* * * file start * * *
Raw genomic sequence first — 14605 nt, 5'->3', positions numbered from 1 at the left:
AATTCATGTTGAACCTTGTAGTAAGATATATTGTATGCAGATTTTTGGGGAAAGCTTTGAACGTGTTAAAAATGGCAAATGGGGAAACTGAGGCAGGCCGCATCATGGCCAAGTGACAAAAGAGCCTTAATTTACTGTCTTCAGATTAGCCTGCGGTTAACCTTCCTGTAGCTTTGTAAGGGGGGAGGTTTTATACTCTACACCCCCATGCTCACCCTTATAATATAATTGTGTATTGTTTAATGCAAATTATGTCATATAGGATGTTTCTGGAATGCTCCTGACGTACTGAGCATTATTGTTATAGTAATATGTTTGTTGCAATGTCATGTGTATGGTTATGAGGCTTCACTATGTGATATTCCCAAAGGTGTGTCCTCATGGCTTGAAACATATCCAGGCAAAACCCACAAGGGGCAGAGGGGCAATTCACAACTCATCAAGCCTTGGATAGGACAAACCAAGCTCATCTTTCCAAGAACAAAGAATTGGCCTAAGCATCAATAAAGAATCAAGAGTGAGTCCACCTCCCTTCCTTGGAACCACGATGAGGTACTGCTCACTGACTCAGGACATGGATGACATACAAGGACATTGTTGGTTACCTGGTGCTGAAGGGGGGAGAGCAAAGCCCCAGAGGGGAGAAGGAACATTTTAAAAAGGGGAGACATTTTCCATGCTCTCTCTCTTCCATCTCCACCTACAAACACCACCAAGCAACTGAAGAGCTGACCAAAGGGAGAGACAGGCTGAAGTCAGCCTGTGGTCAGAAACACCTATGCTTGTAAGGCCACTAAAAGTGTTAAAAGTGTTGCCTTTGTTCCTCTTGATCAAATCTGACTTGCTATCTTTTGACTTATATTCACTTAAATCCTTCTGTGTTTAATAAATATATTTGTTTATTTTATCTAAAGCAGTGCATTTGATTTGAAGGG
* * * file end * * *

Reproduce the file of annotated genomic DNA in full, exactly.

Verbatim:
Raw genomic sequence first — 14605 nt, 5'->3', positions numbered from 1 at the left:
AATTCATGTTGAACCTTGTAGTAAGATATATTGTATGCAGATTTTTGGGGAAAGCTTTGAACGTGTTAAAAATGGCAAATGGGGAAACTGAGGCAGGCCGCATCATGGCCAAGTGACAAAAGAGCCTTAATTTACTGTCTTCAGATTAGCCTGCGGTTAACCTTCCTGTAGCTTTGTAAGGGGGGAGGTTTTATACTCTACACCCCCATGCTCACCCTTATAATATAATTGTGTATTGTTTAATGCAAATTATGTCATATAGGATGTTTCTGGAATGCTCCTGACGTACTGAGCATTATTGTTATAGTAATATGTTTGTTGCAATGTCATGTGTATGGTTATGAGGCTTCACTATGTGATATTCCCAAAGGTGTGTCCTCATGGCTTGAAACATATCCAGGCAAAACCCACAAGGGGCAGAGGGGCAATTCACAACTCATCAAGCCTTGGATAGGACAAACCAAGCTCATCTTTCCAAGAACAAAGAATTGGCCTAAGCATCAATAAAGAATCAAGAGTGAGTCCACCTCCCTTCCTTGGAACCACGATGAGGTACTGCTCACTGACTCAGGACATGGATGACATACAAGGACATTGTTGGTTACCTGGTGCTGAAGGGGGGAGAGCAAAGCCCCAGAGGGGAGAAGGAACATTTTAAAAAGGGGAGACATTTTCCATGCTCTCTCTCTTCCATCTCCACCTACAAACACCACCAAGCAACTGAAGAGCTGACCAAAGGGAGAGACAGGCTGAAGTCAGCCTGTGGTCAGAAACACCTATGCTTGTAAGGCCACTAAAAGTGTTAAAAGTGTTGCCTTTGTTCCTCTTGATCAAATCTGACTTGCTATCTTTTGACTTATATTCACTTAAATCCTTCTGTGTTTAATAAATATATTTGTTTATTTTATCTAAAGCAGTGCATTTGATTTGAAGGG